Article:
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Temp Files Not in Temp Directory

Discussion in 'Windows XP' started by Cyberbear, Aug 9, 2007.

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  1. Cyberbear

    Cyberbear Thread Starter

    Aug 9, 2007
    Have Windows XP Home Ed (Serv Pack 2)

    Have a number of "Temp" directories on the C root directory (Directory names such as: "Adobe Acrobat.temp" - "Console.temp" - "Display.temp" - "DLA Writing.temp" - "McAfee.temp" - "Intel chipset.temp").

    Near as I can tell these directories were created when I installed these programs, but not completely sure.

    I have learned the hard way that, "Not all temp directories can or should be deleted."

    Have no problem keeping these directories in the C root directory IF THEY ARE NEEDED. Otherwise want to keep HD clean, lean, mean.

    TWO QUESTIONS: 1. Are these directories needed after install?

    2. If NOT needed, why don't these install programs clean the garbage off the HD after install, when no longer needed? Not cleaning-up after install seems like "Malicious Indifference" to the user's best interests, after that user paid for and installed that software mfg's program. It's malicious laziness and indifference.

  2. wizzy2k5


    May 1, 2007
    Hello from my understanding of tempory files you do not need these after the program has been installed. I delete these on a regular basis my-self so you should be able to. Click start, run and type %temp% and press enter, this will take you to the tempory folder.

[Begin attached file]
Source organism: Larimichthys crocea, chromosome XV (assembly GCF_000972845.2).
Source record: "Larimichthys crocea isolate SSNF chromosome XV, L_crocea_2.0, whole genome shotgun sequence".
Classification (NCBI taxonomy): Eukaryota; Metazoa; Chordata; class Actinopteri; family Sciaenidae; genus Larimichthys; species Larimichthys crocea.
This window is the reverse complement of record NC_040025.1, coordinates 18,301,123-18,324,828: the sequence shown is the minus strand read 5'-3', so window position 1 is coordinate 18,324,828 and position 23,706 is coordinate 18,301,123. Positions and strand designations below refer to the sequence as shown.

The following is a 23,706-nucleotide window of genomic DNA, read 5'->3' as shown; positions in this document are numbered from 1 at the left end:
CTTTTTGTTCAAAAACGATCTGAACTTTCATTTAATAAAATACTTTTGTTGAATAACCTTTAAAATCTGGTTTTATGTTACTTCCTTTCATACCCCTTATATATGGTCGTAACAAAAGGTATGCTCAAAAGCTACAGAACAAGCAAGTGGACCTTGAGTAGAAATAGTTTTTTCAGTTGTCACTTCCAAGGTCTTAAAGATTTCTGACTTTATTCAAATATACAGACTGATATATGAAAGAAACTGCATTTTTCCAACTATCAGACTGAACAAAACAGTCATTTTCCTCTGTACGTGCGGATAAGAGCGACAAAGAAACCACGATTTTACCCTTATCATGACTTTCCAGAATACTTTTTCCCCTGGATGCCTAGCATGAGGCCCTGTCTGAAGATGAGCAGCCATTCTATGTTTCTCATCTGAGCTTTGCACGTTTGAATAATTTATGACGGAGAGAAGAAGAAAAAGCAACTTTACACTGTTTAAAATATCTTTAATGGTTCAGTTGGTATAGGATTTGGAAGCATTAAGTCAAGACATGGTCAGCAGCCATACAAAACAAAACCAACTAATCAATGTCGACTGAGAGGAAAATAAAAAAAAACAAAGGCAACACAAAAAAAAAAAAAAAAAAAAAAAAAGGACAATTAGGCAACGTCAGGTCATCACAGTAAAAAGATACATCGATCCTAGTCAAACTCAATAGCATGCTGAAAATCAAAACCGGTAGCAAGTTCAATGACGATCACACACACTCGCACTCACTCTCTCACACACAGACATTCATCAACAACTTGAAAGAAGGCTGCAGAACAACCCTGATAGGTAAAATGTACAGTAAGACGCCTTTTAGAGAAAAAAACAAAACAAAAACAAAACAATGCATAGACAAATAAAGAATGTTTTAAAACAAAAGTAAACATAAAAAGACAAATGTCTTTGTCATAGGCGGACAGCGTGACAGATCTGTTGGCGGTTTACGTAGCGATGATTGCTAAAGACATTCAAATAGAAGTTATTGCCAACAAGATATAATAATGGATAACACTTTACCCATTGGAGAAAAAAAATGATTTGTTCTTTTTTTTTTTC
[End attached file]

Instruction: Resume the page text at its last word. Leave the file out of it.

Hope this helps
  3. MWE


    Mar 21, 2005
    re #1 most install temp directories contain (true) temp files created during the install process and can be deleted. However, you are correct that now and again they turn out to be not-temp files. This is most often the case when the s/w provider did not do the best job architecting the code and install process.

    re #2 it is rare that an install is complete and clean, i.e., that everything required is there and nothing is left except what is required. Even quite reputable suppliers have messy installs. I am not sure I would call it malicious (I doubt that most s/w vendors are trying to make our lives miserable), but it is certainly suggests a lack of professionalism.

    My approach is to rename anything that looks like a temp folder after an install embedding the install date into the revised folder name and add a few notes to a log file re what I have done. I check that log file when I do monthly maintenance. If everything works as it should for a month or so, I assume the temp folders/files were truly temp and delete them.
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